Like many eastern spices, pepper was historically both a seasoning and a folk medicine. Long pepper, being stronger, was often the preferred medication, but both were used. Black Pepper (or perhaps long pepper) was believed to cure illness such as constipation, diarrhoea, earache, gangrene, heart disease, hernia, hoarseness, indigestion, insect bites, insomnia, joint pain, liver problems, lung disease, oral abscesses, sunburn, tooth decay, and toothaches. Various sources from the 5th century onward also recommend pepper to treat eye problems, often by applying salves or poultices made with pepper directly to the eye. There is no current medical evidence that any of these treatments has any benefit; pepper applied directly to the eye would be quite uncomfortable and possibly damaging. Nevertheless, black pepper, either powdered or its decoction, is widely used in traditional Indian medicine and as a home remedy for relief from sore throat, throat congestion, cough etc.

Pepper is known to cause sneezing. Some sources say that piperine, a substance present in black pepper, irritates the nostrils, causing the sneezing; Few, if any, controlled studies have been carried out to answer the question.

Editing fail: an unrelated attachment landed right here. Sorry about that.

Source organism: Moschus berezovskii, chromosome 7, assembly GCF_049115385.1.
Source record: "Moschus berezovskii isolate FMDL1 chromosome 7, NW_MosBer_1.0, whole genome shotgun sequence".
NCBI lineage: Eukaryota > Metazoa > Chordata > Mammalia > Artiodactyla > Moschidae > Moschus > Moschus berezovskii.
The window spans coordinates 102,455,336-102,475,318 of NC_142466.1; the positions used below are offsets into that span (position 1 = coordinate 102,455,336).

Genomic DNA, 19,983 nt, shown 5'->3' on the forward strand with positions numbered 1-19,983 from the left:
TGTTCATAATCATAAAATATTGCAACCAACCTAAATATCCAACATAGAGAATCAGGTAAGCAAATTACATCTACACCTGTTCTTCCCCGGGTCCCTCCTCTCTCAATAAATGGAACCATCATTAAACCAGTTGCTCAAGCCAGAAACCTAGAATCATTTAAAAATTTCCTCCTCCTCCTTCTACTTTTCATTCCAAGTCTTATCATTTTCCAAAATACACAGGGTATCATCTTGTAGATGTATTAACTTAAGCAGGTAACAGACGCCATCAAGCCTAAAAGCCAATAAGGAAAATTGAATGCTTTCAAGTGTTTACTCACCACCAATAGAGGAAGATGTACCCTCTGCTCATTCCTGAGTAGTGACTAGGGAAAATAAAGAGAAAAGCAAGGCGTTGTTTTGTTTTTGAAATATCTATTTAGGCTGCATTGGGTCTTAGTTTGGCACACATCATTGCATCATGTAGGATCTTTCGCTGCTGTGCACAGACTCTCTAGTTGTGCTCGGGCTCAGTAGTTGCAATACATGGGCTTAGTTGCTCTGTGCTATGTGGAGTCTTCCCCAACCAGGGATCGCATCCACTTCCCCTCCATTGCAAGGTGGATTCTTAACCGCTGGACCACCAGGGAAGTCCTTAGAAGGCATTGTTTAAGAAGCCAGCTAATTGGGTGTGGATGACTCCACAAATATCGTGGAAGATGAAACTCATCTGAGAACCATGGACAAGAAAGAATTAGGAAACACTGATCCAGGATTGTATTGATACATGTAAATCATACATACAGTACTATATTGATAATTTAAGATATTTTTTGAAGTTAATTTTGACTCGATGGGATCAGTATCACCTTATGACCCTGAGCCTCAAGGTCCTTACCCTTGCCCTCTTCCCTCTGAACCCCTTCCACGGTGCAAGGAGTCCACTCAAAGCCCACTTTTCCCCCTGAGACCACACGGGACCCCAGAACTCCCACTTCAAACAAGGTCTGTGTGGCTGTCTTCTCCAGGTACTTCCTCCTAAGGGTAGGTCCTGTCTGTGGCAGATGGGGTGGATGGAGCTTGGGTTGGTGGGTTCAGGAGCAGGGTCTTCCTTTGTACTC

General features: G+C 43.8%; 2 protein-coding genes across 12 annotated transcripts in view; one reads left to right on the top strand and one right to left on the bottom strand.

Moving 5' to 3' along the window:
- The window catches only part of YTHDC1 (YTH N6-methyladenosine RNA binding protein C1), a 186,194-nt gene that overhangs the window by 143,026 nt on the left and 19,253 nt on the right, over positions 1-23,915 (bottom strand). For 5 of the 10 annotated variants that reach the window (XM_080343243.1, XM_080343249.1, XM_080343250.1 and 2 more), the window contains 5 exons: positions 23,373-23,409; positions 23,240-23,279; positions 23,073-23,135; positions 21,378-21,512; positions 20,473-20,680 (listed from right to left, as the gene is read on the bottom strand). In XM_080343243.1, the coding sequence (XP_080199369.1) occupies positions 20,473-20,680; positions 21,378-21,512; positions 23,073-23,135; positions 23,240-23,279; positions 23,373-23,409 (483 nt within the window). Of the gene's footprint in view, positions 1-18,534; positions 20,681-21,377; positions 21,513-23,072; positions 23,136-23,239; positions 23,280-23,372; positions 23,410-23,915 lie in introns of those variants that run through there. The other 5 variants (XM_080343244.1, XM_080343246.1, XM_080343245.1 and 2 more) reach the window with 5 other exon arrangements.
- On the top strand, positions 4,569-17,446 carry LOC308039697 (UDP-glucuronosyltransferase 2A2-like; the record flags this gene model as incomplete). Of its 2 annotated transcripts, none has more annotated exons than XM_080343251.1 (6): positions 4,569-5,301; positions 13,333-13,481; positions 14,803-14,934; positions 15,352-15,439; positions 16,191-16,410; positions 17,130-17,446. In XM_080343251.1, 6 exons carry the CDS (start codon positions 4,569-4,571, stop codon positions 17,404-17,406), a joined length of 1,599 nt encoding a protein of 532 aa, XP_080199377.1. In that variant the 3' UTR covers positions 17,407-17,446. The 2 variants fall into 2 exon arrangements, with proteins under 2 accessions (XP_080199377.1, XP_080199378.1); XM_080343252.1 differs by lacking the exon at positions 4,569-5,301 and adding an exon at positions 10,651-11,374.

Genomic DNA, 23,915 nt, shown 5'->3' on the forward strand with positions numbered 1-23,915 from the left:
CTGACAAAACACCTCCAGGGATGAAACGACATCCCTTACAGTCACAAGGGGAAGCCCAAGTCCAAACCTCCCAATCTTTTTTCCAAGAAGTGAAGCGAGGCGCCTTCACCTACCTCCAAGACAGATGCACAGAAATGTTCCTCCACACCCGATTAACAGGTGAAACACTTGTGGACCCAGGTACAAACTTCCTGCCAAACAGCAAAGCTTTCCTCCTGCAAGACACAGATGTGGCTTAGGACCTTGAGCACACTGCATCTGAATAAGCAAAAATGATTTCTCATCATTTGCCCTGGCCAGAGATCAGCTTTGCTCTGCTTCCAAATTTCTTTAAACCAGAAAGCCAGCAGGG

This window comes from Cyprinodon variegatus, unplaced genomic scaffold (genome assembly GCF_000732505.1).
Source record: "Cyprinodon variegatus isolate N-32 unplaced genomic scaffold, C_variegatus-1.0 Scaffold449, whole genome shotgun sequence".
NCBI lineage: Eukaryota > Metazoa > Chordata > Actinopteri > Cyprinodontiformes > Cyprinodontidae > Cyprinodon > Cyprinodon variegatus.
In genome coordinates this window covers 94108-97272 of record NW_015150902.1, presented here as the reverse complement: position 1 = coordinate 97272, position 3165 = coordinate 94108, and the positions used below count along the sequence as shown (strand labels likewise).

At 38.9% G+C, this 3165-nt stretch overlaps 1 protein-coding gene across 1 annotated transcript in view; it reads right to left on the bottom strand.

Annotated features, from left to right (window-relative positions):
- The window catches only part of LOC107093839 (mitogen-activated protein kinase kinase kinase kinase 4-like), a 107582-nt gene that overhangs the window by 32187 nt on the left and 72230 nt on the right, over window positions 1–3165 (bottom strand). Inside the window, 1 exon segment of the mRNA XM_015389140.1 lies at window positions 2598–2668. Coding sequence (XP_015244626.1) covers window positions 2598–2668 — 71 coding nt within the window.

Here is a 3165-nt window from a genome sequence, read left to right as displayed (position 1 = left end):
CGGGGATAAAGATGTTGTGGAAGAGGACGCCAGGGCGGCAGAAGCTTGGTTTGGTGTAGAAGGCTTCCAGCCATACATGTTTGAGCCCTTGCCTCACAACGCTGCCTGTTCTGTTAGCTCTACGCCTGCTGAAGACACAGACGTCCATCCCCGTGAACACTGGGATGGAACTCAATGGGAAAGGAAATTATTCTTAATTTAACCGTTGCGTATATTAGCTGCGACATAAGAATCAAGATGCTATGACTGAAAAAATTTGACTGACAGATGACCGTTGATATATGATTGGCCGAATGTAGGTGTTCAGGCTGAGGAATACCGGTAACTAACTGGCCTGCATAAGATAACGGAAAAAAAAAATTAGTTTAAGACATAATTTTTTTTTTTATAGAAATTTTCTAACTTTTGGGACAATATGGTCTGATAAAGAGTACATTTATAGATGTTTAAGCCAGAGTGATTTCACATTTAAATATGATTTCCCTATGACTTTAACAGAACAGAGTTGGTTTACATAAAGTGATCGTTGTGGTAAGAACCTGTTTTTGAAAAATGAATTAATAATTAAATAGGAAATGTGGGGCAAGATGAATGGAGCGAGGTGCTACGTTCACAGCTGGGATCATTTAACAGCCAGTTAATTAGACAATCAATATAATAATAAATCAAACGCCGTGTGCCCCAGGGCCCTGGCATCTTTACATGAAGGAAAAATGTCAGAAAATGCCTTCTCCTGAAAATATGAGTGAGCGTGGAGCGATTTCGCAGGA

Piperine is under study for its potential to increase absorption of selenium, vitamin B, beta-carotene and curcumin as well as other nutrients. As a folk medicine, pepper appears in the Buddhist Samaññaphala Sutta, chapter five, as one of the few medicines allowed to be carried by a monk.

Pepper contains phytochemicals, including amides, piperidines, pyrrolidines and trace amounts of safrole which may be carcinogenic in laboratory rodents.

Piperine is under study for a variety of possible physiological effects, although this work is preliminary and mechanisms of activity for piperine in the human body remain unknown.